Interview with James Fleming
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In this interview Mr. Fleming talks about how a single family office transforms into a multi family one, the importance of understanding a client’s psychology, and keys to achieving top performance.
This interview was conducted by Peter Preller.
Sandaire regards itself as the first pioneering UK-based MFO. What’s the history there?
James Fleming: Sandaire was founded in the mid 1990s by the Scott family, who for the better part of 100 years were involved in the insurance and banking industries. They eventually sold that insurance business, and, like a lot of families, were faced with the challenge of having monetized their main asset. What to do next?
Now this was a family with a legacy of running a family business, so initially they set up a structure for themselves. As that developed, they at some point felt that structure could be appropriate for one or two other families to use, both to gain the economies of scale as well as to share ideas and to bring a few families together.
Was the idea to form something akin to an investment club or was it the idea to build a profitable new business?
JF: I wouldn’t say at any stage it was as informal as an investment club, no. I think once the idea took root to develop a multi family office, and therefore a business offering family office services, by definition as a business, there was a need to make a profit, because quite simply, as we all know, none of us are in business to make a loss. And neither is it a charitable enterprise either. So there’s not a sort of philanthropic element to the structure as such.
The MFO at this point has been alive and well for just over 20 years, managing capital for the underlying 35 families. With each family, there is a need to understand, obviously, the structure of that family, the needs, the circumstances, the requirements, the time horizons, and also the sense of the family dynamics, the structure, how many generations, etc. So a complete thorough knowledge, but also due diligence on the family concerns in order to be able to create an investment plan that matches those factors, those dynamics in each particular family.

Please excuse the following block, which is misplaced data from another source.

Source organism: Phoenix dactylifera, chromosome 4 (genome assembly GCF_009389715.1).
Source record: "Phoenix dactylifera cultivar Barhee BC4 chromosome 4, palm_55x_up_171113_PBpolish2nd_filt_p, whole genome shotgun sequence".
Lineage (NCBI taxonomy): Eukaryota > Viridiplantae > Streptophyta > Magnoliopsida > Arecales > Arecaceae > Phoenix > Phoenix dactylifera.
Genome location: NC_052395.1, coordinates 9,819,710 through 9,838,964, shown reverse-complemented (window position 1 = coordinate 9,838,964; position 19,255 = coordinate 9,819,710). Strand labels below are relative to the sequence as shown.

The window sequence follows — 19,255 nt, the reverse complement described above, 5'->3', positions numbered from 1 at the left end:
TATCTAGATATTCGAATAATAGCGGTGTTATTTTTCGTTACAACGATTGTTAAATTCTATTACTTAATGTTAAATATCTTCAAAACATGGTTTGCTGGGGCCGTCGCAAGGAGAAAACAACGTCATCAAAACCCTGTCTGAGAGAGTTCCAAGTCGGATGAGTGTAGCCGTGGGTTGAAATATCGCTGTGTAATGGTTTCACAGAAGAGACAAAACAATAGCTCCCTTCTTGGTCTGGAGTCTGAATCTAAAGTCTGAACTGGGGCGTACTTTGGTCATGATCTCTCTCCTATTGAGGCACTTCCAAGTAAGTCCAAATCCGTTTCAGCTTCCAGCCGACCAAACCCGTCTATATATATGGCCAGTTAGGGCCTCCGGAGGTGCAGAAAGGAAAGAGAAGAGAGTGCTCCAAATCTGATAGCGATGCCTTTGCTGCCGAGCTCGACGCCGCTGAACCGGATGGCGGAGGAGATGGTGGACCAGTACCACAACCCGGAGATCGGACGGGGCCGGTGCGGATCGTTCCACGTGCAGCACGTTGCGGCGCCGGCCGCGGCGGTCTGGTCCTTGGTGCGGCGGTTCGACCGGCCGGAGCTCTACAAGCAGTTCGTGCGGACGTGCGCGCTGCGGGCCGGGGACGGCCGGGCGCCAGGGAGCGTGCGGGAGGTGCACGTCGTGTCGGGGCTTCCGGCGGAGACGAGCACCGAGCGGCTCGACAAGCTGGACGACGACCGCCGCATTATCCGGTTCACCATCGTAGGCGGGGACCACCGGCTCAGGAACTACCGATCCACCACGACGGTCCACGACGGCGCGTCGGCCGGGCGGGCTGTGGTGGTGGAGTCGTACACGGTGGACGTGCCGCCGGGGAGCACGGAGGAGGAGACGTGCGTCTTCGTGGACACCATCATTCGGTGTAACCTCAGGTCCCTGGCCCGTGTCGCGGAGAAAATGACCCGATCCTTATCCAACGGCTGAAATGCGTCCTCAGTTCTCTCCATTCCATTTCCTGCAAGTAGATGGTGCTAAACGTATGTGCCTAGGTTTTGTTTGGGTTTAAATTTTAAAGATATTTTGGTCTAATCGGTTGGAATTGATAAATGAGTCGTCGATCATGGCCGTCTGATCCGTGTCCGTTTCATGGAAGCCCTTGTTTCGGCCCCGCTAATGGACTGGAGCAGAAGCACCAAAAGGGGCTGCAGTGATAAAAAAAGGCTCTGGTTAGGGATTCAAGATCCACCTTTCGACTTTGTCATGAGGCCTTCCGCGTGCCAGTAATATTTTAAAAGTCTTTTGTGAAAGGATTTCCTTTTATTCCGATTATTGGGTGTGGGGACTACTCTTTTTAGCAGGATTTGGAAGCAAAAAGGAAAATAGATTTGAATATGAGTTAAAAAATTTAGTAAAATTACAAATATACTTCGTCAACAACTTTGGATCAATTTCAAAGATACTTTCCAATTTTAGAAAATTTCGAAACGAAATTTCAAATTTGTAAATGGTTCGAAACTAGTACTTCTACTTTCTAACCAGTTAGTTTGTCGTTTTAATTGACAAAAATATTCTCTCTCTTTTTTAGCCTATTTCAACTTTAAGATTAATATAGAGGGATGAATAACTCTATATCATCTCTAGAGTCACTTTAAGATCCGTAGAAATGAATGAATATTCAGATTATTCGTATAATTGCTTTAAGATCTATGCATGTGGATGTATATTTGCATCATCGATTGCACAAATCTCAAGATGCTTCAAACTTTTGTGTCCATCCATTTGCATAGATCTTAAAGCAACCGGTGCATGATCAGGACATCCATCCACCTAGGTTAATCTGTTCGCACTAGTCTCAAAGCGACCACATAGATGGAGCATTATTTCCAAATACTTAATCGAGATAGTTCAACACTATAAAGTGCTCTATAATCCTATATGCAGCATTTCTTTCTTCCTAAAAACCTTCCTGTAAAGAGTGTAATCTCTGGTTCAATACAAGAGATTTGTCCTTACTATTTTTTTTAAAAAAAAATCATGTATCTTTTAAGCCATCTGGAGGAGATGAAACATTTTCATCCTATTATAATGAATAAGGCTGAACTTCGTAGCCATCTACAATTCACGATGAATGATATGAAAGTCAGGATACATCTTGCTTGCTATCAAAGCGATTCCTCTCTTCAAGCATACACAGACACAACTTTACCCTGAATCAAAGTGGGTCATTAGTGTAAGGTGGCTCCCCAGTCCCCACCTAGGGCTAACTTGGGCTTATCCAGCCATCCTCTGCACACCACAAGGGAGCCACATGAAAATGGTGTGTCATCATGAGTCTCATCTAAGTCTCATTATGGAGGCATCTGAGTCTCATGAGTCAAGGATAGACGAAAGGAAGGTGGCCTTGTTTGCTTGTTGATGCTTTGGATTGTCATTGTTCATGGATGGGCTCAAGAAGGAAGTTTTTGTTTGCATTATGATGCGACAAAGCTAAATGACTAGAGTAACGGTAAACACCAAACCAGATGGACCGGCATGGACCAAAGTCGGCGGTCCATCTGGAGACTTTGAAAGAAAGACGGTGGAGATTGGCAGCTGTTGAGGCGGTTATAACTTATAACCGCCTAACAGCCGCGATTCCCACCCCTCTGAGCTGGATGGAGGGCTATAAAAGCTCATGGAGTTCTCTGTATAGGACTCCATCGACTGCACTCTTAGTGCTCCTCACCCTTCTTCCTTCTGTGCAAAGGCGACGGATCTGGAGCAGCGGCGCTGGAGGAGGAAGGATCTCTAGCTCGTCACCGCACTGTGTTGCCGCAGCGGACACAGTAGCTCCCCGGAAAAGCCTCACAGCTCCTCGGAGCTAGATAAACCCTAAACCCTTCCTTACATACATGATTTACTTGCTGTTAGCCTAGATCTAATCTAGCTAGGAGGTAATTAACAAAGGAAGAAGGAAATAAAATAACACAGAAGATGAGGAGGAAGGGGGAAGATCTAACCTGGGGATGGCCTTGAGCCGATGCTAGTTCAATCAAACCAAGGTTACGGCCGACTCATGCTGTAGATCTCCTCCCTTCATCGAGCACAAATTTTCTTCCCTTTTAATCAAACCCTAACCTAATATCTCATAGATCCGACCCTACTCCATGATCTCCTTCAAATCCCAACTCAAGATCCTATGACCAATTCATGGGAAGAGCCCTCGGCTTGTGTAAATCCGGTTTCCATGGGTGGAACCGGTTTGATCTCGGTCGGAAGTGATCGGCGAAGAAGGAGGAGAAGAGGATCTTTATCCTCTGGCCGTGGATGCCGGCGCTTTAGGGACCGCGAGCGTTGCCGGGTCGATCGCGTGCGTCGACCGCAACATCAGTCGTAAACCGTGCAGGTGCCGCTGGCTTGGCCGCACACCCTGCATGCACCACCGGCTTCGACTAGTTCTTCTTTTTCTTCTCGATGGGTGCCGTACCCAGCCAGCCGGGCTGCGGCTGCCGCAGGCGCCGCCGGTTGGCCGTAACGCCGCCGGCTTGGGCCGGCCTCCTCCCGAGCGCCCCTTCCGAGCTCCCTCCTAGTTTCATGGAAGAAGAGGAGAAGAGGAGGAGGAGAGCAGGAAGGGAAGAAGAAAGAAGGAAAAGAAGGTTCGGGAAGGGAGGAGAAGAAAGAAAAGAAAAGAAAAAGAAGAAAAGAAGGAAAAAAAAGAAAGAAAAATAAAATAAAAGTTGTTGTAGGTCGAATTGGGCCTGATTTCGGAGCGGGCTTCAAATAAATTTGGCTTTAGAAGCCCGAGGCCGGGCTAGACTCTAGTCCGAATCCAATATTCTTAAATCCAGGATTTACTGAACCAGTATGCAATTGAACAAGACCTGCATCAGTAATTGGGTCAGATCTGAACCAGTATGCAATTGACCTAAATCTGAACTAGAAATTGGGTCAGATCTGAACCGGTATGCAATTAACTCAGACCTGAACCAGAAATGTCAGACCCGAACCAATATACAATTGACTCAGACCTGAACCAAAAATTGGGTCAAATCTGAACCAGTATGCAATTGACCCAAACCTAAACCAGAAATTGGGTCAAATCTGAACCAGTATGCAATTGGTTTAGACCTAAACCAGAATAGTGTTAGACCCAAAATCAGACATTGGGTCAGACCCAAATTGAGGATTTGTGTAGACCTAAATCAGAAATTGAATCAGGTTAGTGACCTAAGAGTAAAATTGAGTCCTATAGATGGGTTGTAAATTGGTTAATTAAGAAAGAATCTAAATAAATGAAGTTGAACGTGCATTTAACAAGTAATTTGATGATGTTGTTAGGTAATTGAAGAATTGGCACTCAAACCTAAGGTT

How does this differ from a traditional investment office, such as offered by banks?
JF: So I think the first point of differentiation from a traditional investment business is that we are dealing with substantial family wealth in each and every situation. Furthermore, within each family there are multiple persons, multiple personnel, multiple members of the family. So there is a need to create structures, maybe foundations or trust structures, that are creative with a view toward the long term.
Are the members of the Scott family active in the MFO, or is the family just a client and owner?
JF: That’s a good question, because if you take the case of Alex Scott personally, so Alex was founder, chairman and chief executive at the outset, some three to four years ago, he stepped back from being Chief Executive and remained as founder and chairman and now today Alex is founder. We have an independent chairman and we have myself as chief executive.
So what I’m describing there is not just a positional change, but an evolution of the business. The aim being today and for the next five years, let’s say, to develop a momentum in the business that is almost independent of the core family but very inclusive of the core family.
What skills allowed the founder to make the switch from operating business to family office?
JF: Alex spent the early part of his career within the insurance company and the family’s bank, and so gained a good foundation and grounding in financial services with a particular expertise, which was insurance. When he then transitioned into the family office world, and therefore that of investments, clearly there was a need for him to gain a greater understanding of how the investment world works and runs itself.